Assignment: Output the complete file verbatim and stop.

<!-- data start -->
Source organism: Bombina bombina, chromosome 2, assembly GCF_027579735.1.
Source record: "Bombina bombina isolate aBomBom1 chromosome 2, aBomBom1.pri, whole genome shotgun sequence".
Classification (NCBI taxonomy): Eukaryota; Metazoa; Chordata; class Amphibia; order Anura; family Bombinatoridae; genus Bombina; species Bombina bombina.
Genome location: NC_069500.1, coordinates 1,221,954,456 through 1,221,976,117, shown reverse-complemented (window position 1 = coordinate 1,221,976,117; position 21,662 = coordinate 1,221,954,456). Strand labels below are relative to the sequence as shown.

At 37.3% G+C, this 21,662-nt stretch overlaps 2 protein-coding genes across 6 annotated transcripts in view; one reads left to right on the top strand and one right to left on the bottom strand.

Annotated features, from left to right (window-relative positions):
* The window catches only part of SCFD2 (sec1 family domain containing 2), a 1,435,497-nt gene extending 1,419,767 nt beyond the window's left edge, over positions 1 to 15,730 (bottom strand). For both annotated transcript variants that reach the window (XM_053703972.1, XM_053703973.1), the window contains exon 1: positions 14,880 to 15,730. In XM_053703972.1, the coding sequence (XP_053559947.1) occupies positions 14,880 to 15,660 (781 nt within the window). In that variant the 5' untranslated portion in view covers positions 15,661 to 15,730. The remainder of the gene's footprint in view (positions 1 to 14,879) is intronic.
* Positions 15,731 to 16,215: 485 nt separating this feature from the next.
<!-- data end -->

Source organism: Bombina bombina, chromosome 2, assembly GCF_027579735.1.
Source record: "Bombina bombina isolate aBomBom1 chromosome 2, aBomBom1.pri, whole genome shotgun sequence".
Classification (NCBI taxonomy): Eukaryota; Metazoa; Chordata; class Amphibia; order Anura; family Bombinatoridae; genus Bombina; species Bombina bombina.
Genome location: NC_069500.1, coordinates 1,221,954,456 through 1,221,976,117, shown reverse-complemented (window position 1 = coordinate 1,221,976,117; position 21,662 = coordinate 1,221,954,456). Strand labels below are relative to the sequence as shown.

At 37.3% G+C, this 21,662-nt stretch overlaps 2 protein-coding genes across 6 annotated transcripts in view; one reads left to right on the top strand and one right to left on the bottom strand.

Annotated features, from left to right (window-relative positions):
* The window catches only part of SCFD2 (sec1 family domain containing 2), a 1,435,497-nt gene extending 1,419,767 nt beyond the window's left edge, over positions 1 to 15,730 (bottom strand). For both annotated transcript variants that reach the window (XM_053703972.1, XM_053703973.1), the window contains exon 1: positions 14,880 to 15,730. In XM_053703972.1, the coding sequence (XP_053559947.1) occupies positions 14,880 to 15,660 (781 nt within the window). In that variant the 5' untranslated portion in view covers positions 15,661 to 15,730. The remainder of the gene's footprint in view (positions 1 to 14,879) is intronic.
* Positions 15,731 to 16,215: 485 nt separating this feature from the next.